Canada's Sports Hall of Fame Canadian History and Society: Through the Lens of Sport Virtual Museum of Canada


Video Transcript

[Narrator - Danielle Goyette]

[Images of school children, families and women in the 1880's, images of women rowing, tobogganing, playing croquet, horseback riding, and skating in the 1880's to 1910's, image of a safety bicycle, images of women rowing, running, speed skating and ski jumping]

Restricted by discriminatory social attitudes that labeled them "the weaker sex", women were largely excluded from the Canadian sport until the late nineteenth century. Defined by their domestic roles as wives and mothers, it was believed women lacked sufficient strength and stamina to participate in sport without risking their health, and medical authorities frequently made false claims that vigorous physical activity could actually harm female reproductive abilities. Although women participated in social activities such as tobogganing, croquet, horseback riding, and skating, their access to sport remained limited until the invention of a safety bicycle sparked a nation-wide cycling craze in the late 1880's. The spirit of change was carried into the 1920's by women who excelled in physically demanding sports from which they had been excluded, from speed skating to ski jumping.

[Images of Bobbie Rosenfeld with trophies and dressed in athletic uniforms, images of high jumping, Matchless Six team images, Historica footage of 1928 Olympic Games showing parade of athletes and release of birds, women high jumping, relay racing, images of Bobbie Rosenfeld in relay race, holding a baseball bat and various medals she won]

The years between 1920 and 1935 became known as a golden era for women in Canadian sport. The "Matchless Six" captured four Olympic medals for Canada in 1928, the first year women's track and field events were included in the Olympic program. Their outstanding achievements included gold in the women's high jump and 4x100m relay, and silver and bronze in the 100m race. Perhaps the most meaningful illustration of their mutual support for one another occurred in the 800m race. Surging late in the race, Bobbie Rosenfeld could have easily outpaced her teammate Jean Thompson and pushed herself to win a medal. Instead she acted with exceptional compassion, shouting encouragement and slowing down to allow the younger sprinter to finish ahead of her. Later recognized for her outstanding sportsmanship, Bobbie Rosenfeld was named Canada's top female athlete of the half-century in 1949. Her legacy lives on in the Bobbie Rosenfeld Award, presented annually to Canada's top female athlete.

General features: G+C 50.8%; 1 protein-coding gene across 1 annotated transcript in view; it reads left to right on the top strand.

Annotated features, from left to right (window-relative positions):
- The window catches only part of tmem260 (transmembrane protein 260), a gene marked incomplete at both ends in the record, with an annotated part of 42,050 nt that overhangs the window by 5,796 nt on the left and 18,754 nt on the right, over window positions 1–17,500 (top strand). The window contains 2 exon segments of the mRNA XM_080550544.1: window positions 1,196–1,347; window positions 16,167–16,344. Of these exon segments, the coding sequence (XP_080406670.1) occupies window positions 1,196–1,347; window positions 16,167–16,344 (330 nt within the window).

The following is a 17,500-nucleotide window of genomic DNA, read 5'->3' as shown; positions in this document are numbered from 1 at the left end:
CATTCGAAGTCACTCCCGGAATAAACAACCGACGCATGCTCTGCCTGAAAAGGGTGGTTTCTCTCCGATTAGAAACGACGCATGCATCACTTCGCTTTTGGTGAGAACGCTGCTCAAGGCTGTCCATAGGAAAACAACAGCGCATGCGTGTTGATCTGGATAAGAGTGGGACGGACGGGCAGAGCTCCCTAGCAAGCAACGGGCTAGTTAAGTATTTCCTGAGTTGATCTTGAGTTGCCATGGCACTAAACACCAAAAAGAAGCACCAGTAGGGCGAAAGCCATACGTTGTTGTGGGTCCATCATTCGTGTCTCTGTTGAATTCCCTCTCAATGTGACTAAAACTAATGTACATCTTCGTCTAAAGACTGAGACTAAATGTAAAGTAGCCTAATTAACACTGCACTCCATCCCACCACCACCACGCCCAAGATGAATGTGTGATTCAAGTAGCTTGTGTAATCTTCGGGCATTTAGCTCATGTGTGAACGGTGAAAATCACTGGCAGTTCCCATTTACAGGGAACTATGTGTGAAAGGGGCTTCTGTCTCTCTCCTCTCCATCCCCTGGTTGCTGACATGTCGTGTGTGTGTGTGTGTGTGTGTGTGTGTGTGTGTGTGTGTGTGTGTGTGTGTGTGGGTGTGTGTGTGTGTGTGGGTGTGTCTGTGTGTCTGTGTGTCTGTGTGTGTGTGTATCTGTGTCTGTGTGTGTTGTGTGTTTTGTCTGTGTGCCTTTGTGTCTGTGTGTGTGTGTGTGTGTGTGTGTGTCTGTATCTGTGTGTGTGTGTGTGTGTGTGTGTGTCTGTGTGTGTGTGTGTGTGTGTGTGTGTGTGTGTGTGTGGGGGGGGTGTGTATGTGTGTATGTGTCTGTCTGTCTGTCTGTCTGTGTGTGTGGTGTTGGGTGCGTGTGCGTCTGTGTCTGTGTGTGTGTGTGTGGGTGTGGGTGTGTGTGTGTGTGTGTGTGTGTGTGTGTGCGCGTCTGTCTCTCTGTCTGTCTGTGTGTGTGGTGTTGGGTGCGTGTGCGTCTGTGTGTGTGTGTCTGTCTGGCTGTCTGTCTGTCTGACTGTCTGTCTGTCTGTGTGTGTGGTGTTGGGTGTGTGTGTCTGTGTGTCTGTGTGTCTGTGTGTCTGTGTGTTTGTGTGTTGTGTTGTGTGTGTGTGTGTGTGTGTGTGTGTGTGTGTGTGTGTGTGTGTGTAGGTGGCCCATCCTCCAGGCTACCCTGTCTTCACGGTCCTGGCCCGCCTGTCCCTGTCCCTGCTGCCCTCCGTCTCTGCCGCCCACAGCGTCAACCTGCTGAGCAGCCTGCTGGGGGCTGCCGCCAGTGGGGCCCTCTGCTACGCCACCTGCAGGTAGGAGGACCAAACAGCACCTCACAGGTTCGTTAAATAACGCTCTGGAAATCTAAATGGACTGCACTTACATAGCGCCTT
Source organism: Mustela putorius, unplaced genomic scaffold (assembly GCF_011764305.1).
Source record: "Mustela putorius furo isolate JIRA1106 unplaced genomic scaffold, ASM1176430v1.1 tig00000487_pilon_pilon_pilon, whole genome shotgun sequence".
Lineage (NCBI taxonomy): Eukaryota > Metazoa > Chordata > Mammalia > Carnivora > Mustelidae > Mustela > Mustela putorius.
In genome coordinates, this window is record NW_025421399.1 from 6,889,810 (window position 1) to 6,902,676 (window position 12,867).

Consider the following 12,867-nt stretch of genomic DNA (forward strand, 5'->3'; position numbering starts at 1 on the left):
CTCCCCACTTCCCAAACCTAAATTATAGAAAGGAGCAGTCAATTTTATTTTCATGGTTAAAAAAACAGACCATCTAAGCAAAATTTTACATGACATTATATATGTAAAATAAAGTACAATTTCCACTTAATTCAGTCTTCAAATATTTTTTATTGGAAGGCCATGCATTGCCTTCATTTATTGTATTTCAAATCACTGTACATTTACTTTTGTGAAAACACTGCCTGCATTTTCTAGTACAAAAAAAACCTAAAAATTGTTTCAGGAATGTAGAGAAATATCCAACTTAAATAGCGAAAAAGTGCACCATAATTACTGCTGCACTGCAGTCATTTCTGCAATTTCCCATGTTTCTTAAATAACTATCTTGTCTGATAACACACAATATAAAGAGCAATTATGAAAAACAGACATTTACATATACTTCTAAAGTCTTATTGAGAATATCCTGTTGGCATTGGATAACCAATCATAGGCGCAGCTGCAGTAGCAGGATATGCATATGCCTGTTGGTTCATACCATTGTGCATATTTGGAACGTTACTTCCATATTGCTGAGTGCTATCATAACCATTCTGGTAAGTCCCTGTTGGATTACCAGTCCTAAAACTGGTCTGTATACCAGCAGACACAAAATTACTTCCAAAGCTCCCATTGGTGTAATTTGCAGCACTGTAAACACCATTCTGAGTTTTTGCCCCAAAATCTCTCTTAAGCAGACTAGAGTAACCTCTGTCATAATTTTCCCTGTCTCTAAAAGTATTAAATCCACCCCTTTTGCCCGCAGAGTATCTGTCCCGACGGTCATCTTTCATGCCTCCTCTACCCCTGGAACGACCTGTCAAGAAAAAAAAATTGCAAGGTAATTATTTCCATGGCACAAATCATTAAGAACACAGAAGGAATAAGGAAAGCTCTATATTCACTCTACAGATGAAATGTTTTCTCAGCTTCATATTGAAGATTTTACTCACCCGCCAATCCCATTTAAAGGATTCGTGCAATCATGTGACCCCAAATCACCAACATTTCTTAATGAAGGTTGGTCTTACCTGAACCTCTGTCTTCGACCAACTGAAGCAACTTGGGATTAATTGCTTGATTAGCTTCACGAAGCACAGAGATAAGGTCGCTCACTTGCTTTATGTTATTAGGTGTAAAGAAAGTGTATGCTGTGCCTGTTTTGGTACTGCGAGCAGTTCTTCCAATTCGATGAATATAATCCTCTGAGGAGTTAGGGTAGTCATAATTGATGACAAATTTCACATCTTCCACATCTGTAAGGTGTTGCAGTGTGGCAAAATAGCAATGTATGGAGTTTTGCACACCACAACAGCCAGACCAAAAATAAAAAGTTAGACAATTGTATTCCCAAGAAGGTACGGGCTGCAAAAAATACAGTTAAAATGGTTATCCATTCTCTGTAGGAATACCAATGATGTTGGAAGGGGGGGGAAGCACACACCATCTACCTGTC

[Images of the Edmonton Grads playing basketball and team photos, images of newspaper articles, Historica footage of the Edmonton Grads playing basketball, footage of team coming off the boat returning from the Olympic Games.]

Like the matchless six, the Edmonton Grads relied on dedicated teamwork on the basketball court to achieve a nearly unbeatable competitive record during the 'golden era' of women's sport in Canada. Guided by their devoted coach Percy Page, between 1915 and 1940 the Grads recorded an outstanding 502 wins and only 20 losses. Often going undefeated for entire seasons, they won the North American championship title seventeen years in a row. The Grads were also crowned world champions after winning every exhibition tournament staged alongside the Olympic Games around the world between 1924 and 1936. Their astonishing record is unparalleled in the history of Canadian sport, and the team disbanded only when their practice facilities were taken over by the military during World War II.

[Images of Winnie Roach Lueszler wearing swimming goggles, swimming in Lakes, being checked by a doctor.]

Many veterans carried momentum for women's sport in Canada into the second half of the twentieth century. One such veteran was endurance swimmer Winnie Roach-Lueszler. After the Second World War, Winnie balanced starting a family with championship performances as a marathon swimmer, and in 1951 she became the first Canadian ever to swim the English Channel. This incredible feat of endurance disproved outmoded assumptions that bearing children made women unsuited for the physical demands of sport. In many ways, Winnie's achievements brought full-circle nearly a century and a half of change in Canadian sport, challenging and slowly transforming the social attitudes that once relegated women to the sidelines.

[Images of Sandra Schmirler's curling rink, Danielle Goyette, Cassie Campbell and Lori Dupuis with Canadian flag after winning gold medal hockey game in 2002, images of women running, rowing, Cassie Campbell holding gold medal, Susan Nattrass loading rifle, tennis team, ski jumping]

In the twenty-first century Canadian women participate in nearly every athletic pursuit open to men, running marathons and setting records in an endless variety of sports, from ice hockey to trap shooting, tennis to ski jumping.

[Danielle Goyette, images behind Danielle Goyette of Diane Jones Konihowski doing hurdles, Chantal Petitclerc wheelchair racing]

Many high performance female athletes are celebrated champions in their own right, thrilling spectators with their courage and dedication, while female physical educators, athletic organizers, coaches and sports journalists empower women to refuse limitation and achieve their dreams.

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